Before my shoulder gave out, I did hundreds of quilts on my home machine. First, I was using a Bernina, Now I have a Janome. The Janome is easier to use because it has more quilting space (and a sturdier machine). Most of my quilting is free motion. I do one relatively small section at a time, then move to another. This one, for example, was about 105" square. You don't need to afford a LA to quilt a larger quilt. You do need some patience.
    Attached Images Attached Images

  16. #16
    Super Member Scissor Queen's Avatar
    Join Date
    Jul 2009
    Location
    Southwest Kansas
    Posts
    4,829
    Quote Originally Posted by Maureen View Post
    Since I like to quilt so much but really can't afford to have all my tops quilted( I have several done) do any of you own a small quilting machine to do your own? How expensive are they? How easy to operate?
    You don't have to have a longarm. There's a ton of info on Leah Day's blog. She quilts on a regular machine.

    http://freemotionquilting.blogspot.com/

    Then check out Sharon Schamber's basting videos on youtube.

    Between the two you'll be able to baste and quilt any size quilt.

  17. #17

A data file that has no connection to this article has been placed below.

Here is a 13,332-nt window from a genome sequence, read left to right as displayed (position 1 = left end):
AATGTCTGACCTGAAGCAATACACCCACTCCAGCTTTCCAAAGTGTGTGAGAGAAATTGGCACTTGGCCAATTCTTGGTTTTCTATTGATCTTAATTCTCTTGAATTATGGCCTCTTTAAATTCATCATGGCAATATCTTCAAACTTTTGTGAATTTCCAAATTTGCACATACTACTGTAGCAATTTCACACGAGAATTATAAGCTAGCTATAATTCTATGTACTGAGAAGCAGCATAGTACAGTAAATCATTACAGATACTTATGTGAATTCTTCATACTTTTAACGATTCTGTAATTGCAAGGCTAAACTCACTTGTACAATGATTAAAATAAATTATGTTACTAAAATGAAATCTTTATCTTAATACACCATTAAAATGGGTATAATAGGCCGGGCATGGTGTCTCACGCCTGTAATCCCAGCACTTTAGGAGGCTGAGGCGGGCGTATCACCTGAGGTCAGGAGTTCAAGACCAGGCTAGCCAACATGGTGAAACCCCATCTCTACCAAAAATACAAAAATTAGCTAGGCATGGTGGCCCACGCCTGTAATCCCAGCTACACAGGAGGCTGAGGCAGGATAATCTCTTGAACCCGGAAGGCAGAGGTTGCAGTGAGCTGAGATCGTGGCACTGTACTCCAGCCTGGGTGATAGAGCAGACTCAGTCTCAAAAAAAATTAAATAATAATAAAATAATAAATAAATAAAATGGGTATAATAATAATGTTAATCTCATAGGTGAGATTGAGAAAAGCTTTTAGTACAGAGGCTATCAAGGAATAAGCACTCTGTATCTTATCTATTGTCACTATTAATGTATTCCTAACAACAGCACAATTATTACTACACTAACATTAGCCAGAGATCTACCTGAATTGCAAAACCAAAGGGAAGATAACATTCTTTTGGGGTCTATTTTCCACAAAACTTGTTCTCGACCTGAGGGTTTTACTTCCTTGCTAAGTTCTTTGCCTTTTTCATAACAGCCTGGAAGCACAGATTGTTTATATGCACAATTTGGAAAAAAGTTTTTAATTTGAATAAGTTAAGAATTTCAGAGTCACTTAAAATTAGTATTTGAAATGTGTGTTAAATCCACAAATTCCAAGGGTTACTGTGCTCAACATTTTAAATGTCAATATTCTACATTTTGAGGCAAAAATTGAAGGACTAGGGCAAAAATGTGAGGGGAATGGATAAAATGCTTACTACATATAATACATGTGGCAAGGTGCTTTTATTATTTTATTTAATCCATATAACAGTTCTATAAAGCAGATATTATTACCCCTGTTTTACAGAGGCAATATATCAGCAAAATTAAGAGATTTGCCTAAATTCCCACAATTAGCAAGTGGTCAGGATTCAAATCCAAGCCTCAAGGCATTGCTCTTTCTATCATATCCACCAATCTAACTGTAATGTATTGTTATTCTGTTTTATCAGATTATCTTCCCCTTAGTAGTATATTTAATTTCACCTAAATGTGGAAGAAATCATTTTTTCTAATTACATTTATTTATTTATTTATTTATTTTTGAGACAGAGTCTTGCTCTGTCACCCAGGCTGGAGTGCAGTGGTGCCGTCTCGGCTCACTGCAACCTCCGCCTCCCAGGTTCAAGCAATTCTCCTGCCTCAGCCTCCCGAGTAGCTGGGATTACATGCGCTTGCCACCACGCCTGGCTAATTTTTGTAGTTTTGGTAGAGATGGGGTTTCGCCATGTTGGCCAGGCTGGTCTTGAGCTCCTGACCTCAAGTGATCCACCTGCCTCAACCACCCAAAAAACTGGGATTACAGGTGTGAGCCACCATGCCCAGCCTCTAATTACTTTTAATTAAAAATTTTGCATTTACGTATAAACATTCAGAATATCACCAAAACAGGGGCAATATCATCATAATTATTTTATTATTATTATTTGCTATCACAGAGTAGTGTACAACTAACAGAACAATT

Super Member
    Join Date
    Mar 2010
    Location
    Tennessee
    Posts
    2,306
    Name:  SuperQuilter # 1.JPG
Views: 388
Size:  232.6 KB

    I started with this older table top frame. I used my mechanical Pfaff with about 5-6 inch throat. I have since upgraded to a mid arm and this frame is for sale. If interested PM me....

  18. #18
    Super Member
    Join Date
    Dec 2010
    Location
    New York City/Manhattan
    Posts
    1,324
    When I first started quilting in 91, I used a 40+ year old Singer and completed several queens that way. Yes, there is a learning curve but I think it's worth it. Now, I have an HQ16 but only because it was my mother's posthumous gift to me.

  19. #19
    Senior Member kyquiltlover1942's Avatar
    Join Date
    Feb 2012
    Location
    Louisville, KY
    Posts
    420
    I have a voyager for about 4 years now. I love it. I think the new model is a little more, than I paid for mine. I have not had a minute's trouble with it that was not caused by "operator" error.

  20. #20
    Super Member caspharm's Avatar
    Join Date
    Jan 2011
    Location
    Nevada
    Posts
    6,911
    I currently have an Innova LA (which is easier to handle and less expensive than a Gammill - having rented a Gammill at my LQS). Before I was able to purchase it, I had taken excellent classes from Sue Rasmussen, Elizabeth Spannring, and Diane Gaudynski, who all do large quilts on their Bernina home machines and learned wonderful things. There is a learning curve on your home machine, but as everyone says, you can do it.

  21. #21
    Senior Member kellen46's Avatar
    Join Date
    Aug 2010
    Posts
    805
    Quote Originally Posted by lalaland View Post
    I use my regular sewing machines (mechanical and computerized) for FMQ and I have a Brother 1500 with a 9" throat that I use exclusively for FMQ. I had the Inspria/Pfaff Grand Quilter set up for a while but it took up so much space, I finally sold it and now, when I have a big quilt, I put it on a big table and use my 1500. I have pretty good luck with the results.